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Saturday, December 29, 2012

Former Hudson man’s motion to dismiss sex assault charges denied

NASHUA – A former Hudson man accused of sexual assault against a young girl appeared in Hillsborough County Superior Court Thursday to ask a judge to dismiss the charges – a motion that was later denied.

Robert Joseph Manship, a retired U.S. Air Force sergeant, claimed in his motion to dismiss the charges that the state no longer has pieces of evidence crucial to his defense, calling it an act of negligence by the prosecution. But the judge presiding over the case saw it differently, saying that the missing records were only a small portion of the investigation that led to the charges against Manship, and that the court found no culpable neglect on the part of the state. ...

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NASHUA – A former Hudson man accused of sexual assault against a young girl appeared in Hillsborough County Superior Court Thursday to ask a judge to dismiss the charges – a motion that was later denied.

Robert Joseph Manship, a retired U.S. Air Force sergeant, claimed in his motion to dismiss the charges that the state no longer has pieces of evidence crucial to his defense, calling it an act of negligence by the prosecution. But the judge presiding over the case saw it differently, saying that the missing records were only a small portion of the investigation that led to the charges against Manship, and that the court found no culpable neglect on the part of the state.

Manship was indicted in April 2012, charged with felonious sexual assault and aggravated felonious sexual assault. He is accused of having inappropriate contact with a girl between 1994 and 1996 when she was under the age of 13.

He was arrested by U.S. Marshals at Los Angeles International Airport in August after leaving the country for the Philippines years earlier. United States authorities worked with other federal and international law enforcement agencies to capture Manship.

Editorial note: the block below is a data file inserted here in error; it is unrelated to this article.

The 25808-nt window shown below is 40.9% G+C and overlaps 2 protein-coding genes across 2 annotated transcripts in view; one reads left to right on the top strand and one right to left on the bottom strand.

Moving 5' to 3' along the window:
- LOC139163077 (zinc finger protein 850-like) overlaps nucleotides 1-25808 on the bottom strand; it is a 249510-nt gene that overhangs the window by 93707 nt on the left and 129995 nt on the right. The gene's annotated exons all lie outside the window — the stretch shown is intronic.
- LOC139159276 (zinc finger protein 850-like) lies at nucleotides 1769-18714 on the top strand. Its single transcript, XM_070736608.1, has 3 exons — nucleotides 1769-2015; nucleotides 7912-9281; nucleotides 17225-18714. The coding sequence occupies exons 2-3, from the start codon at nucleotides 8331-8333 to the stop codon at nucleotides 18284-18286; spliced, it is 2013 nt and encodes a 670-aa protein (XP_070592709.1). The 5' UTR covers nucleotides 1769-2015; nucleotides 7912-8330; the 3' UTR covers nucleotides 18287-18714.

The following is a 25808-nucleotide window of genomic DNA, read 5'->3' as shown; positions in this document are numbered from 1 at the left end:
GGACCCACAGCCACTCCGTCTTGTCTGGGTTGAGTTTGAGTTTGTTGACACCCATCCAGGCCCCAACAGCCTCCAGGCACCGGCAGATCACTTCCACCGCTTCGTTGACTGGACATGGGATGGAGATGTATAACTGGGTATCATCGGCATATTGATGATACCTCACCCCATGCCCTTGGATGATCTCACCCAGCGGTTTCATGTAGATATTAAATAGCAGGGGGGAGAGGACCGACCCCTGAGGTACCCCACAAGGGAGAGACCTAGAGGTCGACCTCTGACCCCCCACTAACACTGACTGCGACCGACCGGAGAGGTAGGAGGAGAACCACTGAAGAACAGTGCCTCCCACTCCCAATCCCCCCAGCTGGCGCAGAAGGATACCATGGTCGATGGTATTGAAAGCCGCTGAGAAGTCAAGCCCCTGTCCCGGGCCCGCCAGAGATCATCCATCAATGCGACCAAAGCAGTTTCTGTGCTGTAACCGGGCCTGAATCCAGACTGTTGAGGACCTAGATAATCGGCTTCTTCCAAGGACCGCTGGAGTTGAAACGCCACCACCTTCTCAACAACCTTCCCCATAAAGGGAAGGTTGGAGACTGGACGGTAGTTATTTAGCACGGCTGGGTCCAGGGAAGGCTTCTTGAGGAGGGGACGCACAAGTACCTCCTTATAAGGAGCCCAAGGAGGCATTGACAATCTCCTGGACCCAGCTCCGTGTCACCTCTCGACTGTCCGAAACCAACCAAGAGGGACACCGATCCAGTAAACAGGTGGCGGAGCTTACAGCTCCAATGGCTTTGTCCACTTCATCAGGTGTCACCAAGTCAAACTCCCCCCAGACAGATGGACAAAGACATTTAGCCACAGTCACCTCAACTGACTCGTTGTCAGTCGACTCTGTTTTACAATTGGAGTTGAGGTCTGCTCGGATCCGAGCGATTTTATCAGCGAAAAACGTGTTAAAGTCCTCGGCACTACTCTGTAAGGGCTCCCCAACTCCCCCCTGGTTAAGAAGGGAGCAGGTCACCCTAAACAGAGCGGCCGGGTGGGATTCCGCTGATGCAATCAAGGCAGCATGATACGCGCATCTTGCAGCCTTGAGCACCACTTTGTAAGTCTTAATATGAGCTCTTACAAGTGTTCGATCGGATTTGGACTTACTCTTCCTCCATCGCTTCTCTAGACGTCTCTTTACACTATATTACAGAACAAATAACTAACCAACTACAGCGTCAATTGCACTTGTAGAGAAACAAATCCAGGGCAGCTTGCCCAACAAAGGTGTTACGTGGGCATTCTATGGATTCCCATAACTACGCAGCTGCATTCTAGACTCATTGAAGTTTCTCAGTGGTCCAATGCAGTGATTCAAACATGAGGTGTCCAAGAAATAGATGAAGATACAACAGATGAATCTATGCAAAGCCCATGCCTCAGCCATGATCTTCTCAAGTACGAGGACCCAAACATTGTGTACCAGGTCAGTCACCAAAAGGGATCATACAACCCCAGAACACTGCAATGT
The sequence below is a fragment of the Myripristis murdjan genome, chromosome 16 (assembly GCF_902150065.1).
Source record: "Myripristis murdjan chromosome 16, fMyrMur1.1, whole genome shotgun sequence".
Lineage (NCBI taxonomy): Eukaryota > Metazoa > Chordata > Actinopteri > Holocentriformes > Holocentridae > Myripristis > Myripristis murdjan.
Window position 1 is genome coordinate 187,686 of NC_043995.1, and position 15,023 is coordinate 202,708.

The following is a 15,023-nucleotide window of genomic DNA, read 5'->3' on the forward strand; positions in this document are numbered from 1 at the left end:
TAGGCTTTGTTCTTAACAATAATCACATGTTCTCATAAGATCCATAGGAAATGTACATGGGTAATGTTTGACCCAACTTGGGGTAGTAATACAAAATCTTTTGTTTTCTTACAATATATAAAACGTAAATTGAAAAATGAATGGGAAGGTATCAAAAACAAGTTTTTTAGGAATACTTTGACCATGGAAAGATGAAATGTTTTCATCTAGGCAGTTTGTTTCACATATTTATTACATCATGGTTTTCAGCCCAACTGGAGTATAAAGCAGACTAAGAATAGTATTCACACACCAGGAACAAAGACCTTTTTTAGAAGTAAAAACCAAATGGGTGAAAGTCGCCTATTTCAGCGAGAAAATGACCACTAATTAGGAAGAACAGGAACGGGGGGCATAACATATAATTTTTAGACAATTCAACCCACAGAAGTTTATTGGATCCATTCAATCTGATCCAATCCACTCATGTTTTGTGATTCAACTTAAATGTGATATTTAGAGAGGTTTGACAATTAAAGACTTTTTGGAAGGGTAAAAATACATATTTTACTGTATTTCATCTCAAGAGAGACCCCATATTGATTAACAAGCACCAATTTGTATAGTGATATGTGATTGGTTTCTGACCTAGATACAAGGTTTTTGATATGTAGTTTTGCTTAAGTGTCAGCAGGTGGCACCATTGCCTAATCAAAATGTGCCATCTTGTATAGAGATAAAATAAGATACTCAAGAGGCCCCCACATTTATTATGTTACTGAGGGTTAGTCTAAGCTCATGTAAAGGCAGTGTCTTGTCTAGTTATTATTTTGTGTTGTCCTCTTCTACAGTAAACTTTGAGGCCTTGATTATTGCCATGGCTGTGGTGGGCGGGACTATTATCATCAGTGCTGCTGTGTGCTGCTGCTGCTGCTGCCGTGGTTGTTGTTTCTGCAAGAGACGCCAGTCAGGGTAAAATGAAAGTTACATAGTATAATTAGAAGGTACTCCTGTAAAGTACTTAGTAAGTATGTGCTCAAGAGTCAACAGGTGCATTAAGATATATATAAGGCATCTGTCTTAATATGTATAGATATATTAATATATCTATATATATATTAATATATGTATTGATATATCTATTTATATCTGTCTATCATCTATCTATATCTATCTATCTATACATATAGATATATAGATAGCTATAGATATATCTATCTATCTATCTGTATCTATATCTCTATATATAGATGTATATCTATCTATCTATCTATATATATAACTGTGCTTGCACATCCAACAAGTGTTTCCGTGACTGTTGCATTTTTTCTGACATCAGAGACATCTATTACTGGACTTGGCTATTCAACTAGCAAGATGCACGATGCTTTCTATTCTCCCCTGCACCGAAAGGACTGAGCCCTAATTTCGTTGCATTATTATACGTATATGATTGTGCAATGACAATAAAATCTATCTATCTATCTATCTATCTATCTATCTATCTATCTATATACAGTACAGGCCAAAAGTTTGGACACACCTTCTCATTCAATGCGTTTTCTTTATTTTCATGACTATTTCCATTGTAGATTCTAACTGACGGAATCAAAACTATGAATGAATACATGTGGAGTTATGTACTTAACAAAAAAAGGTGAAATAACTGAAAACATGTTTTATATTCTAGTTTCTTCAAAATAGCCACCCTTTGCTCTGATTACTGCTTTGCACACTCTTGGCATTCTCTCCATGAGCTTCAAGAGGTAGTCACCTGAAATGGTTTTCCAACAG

Hudson police first investigated Manship in 1995 after a report from a worker with the state Department of Child and Family Services. During that investigation, Manship denied the charges, but did admit to having inappropriate contact with the girl in another jurisdiction, according to court documents.

Hudson police closed their investigation without charging Manship, and did not reopen the case until 2009, when police re-interviewed Manship’s daughter about the alleged abuse.

Manship’s motion to dismiss the charges, filed in November by his attorneys, focuses on missing records from DCYF regarding the allegations made against Manship and reports of their conversations with his daughter.

According to court documents, DCYF told police and the attorneys involved in the case that all files that originated prior to certain dates had been “purged,” in accordance with federal law.

“There are few cases of more import in our criminal justice system than those concerning the sexual abuse of children,” the motion to dismiss reads. “One can and should rightly expect that these cases will be handled with the utmost care and professionalism. Nothing explains, then, why (police) and DCYF each failed to properly safeguard the results of their initial investigation into these matters: an investigation that resulted in Mr. Manship’s being cleared of the charges in this case.”

The motion argues that the missing records could hurt Manship’s case, since memories can change overtime, and the statements given by Manship’s family this year could differ greatly from the statements made during the initial investigation.

The lack of record of these initial interviews, the motion states, could hinder Manship’s defense, and rises to the level of culpable negligence.

“This concerns the very basis of these allegations: the version of events given by both (his daughter) and Mr. Manship himself, at the time they occurred,” the documents state. “There is no substitute for these versions. They cannot be replaced with anybody’s present recollection of what they were.”

The state prosecutor handling the case, Assistant County Attorney Kent Smith, argued against Manship’s motion in court documents, saying that there was no negligence related to the purging of the DCYF records. Not only was the agency acting in accordance with the law, at the time the earlier investigation was done, a decision was made not to go forward with the prosecution of Manship, Smith writes in court documents.

Smith’s motion argues against Manship’s assertions that charges were not filed because the sexual assault did not occur.

“There are numerous other reasons why a prosecution can be delayed, such as the age or the victims or their reluctance to testify against a close relative,” the court documents state. “The DCYF records that were compiled at the time were purged in accordance with applicable law. It should be noted that Mr. Manship also had access to these records before they were purged.”

Furthermore, Smith states in court documents, the information Manship’s motion claims is “irretrievably lost” is available through other sources, including testimony from individuals involved in the case and police reports.

The case is currently scheduled to begin jury selection on Jan. 7, 2013.

Danielle Curtis can be reached at 594-6557 or dcurtis@nashua
telegraph.com.
Also follow Curtis on Twitter (Telegraph_DC).